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What's the Real Cause of My Pain: Primary Versus Compensatory Pain

Woman on fancy couch with back painBeing in pain is an extremely frustrating experience, especially when you don’t know what is causing it. Understandably, most people’s top priority is getting pain to stop.

However, to best treat your pain, it is important to find its root cause. This includes understanding if your pain is primary – meaning that you have a medical issue that is directly causing your pain – or compensatory – meaning that the pain is secondary to something else.

As a licensed chiropractor in Virginia for more than 20 years, I have extensive experience helping patients with both primary and compensatory pain. Educating patients on the difference between these types of pain is vital to their recovery from pain.

In this article, I will explain the differences between primary and compensatory pain, and how they are managed.

What is Primary Pain?

Primary pain is the easiest type of pain to understand and for your doctor to diagnose. It occurs as a direct result of an injury or problem with the muscle, bone, or joint. The pain you experience is, therefore, directly linked to the injury you have.

Example of Primary Pain: Imagine you have been in a car accident and experienced whiplash when your head jerked forward during the crash. The neck pain from whiplash is a direct result of damage to the tendons and muscles in your neck.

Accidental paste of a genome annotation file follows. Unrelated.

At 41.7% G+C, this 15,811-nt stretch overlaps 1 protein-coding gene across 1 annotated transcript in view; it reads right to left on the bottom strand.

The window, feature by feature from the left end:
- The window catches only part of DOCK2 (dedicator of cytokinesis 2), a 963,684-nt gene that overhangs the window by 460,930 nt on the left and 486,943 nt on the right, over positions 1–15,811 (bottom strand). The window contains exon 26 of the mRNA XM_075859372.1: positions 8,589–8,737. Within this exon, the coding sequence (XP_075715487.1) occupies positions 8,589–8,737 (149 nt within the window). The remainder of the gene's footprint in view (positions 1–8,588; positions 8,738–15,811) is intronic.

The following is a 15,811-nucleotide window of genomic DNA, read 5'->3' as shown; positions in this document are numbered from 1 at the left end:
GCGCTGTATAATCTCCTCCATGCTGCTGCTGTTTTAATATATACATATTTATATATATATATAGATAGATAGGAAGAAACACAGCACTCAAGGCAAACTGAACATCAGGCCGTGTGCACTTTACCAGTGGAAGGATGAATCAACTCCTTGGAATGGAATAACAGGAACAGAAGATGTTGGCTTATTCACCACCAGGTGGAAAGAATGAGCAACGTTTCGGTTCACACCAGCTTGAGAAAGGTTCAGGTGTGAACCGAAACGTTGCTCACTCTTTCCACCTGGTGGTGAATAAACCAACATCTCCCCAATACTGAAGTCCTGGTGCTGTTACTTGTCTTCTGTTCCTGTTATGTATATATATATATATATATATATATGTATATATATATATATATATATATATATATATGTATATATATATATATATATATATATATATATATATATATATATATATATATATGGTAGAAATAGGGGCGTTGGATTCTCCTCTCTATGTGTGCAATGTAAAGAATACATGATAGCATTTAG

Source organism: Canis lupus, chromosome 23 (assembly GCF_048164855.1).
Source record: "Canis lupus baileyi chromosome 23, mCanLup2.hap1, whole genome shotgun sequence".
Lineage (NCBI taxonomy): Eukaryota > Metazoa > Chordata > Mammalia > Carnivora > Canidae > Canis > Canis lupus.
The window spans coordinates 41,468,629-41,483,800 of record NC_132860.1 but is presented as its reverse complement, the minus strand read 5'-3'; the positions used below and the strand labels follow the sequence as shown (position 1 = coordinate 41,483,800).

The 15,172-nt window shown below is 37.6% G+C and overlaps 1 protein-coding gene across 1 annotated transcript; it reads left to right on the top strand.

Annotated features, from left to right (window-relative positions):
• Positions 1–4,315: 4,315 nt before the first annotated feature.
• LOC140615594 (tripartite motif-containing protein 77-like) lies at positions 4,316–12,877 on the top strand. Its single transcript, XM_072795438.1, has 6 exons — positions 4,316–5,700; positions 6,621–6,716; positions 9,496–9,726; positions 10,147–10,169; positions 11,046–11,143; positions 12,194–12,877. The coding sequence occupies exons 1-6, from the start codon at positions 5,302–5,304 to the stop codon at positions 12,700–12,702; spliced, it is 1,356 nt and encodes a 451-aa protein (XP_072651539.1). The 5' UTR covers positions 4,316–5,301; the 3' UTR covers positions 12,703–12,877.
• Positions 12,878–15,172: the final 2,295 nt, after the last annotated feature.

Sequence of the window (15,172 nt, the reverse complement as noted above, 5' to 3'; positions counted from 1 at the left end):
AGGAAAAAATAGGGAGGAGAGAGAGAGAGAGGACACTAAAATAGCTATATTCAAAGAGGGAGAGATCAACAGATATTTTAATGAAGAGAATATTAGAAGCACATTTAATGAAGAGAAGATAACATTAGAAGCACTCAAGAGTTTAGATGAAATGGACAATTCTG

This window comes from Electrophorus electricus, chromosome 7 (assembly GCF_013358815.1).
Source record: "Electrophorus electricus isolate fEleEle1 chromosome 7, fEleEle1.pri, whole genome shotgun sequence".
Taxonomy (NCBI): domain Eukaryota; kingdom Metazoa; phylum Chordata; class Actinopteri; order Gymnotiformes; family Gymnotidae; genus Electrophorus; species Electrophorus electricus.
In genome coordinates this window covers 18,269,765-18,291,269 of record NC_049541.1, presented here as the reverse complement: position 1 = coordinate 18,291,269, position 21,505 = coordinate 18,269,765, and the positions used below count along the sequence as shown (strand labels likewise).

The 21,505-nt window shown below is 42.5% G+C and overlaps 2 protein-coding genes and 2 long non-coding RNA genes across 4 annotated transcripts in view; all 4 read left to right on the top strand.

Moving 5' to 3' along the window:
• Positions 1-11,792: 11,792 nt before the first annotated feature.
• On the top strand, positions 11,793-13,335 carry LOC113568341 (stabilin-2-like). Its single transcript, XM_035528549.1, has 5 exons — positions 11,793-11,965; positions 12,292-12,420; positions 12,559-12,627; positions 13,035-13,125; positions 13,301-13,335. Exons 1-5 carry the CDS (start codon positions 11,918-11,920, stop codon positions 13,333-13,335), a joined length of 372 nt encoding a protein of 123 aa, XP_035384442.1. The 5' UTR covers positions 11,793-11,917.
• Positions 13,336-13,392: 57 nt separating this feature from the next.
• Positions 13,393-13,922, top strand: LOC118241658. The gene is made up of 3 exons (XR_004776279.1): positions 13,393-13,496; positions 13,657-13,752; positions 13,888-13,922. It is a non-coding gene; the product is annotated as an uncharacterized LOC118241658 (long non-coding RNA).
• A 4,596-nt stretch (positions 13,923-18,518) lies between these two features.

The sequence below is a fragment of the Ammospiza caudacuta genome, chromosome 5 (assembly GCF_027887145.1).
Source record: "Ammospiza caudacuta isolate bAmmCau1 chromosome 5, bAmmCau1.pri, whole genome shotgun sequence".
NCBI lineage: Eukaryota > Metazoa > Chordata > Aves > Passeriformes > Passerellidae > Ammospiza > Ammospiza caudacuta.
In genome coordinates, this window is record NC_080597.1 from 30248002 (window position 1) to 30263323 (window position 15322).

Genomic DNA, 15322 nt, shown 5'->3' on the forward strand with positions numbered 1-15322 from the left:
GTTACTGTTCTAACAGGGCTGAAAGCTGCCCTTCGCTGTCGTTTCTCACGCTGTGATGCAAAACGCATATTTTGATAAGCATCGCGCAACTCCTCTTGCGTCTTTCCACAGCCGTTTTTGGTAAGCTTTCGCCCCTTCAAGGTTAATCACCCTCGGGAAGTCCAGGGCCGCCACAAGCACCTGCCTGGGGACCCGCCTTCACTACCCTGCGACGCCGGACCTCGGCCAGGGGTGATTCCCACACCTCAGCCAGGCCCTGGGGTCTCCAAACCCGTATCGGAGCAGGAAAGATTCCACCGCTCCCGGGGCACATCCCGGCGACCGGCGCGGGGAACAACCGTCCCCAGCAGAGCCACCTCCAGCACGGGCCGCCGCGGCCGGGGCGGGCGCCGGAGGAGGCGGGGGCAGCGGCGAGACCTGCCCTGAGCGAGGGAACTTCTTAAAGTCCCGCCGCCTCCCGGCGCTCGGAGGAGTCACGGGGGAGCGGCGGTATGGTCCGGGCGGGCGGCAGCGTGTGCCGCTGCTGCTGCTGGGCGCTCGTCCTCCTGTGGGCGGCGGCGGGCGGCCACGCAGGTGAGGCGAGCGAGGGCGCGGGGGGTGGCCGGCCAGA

What is Compensatory Pain?

Compensatory pain is different from primary pain. It occurs because your body is very good at adapting to challenges. For example, if you have an injury to your muscles or joints but are still trying to perform an activity, your body will try to help you.

The way your body attempts to overcome this injury is by compensating for it. That is, using different joints, bones, tissues, and groups of muscles to help you. In turn, this lessens the strain on your injury in the short term.

Unfortunately, these other, compensatory joints and muscles are not usually designed to carry this burden. As a result, they too can become painful or even get injured with overuse. Compensatory pain is pain that results from this situation.

Failing to address compensatory pain can lead to debility and chronic, painful symptoms.

Example of Compensatory Pain: imagine you have a foot injury. You start walking differently to ease the burden on your injured foot. In turn, this changes your posture. After a few days of walking differently, you may notice knee pain, hip pain, and even back pain. All of this pain is indirectly the result of changes you’ve made because of your foot injury and is called compensatory pain.

What are Signs of Compensatory Pain?

Your body will often try to let you know when it is struggling to compensate. Signs of compensatory pain can be similar to other signs of pain, although there are some key differences. You may have compensatory pain if you have symptoms like:

Chronic muscle tightness: When muscles are carrying a burden that they are not meant to carry, they often feel strained and tight, no matter how much you stretch them. If you experience chronic muscle tightness, tenderness, or soreness despite your best efforts at stretching or relaxing them, this could be a sign that you have compensatory pain.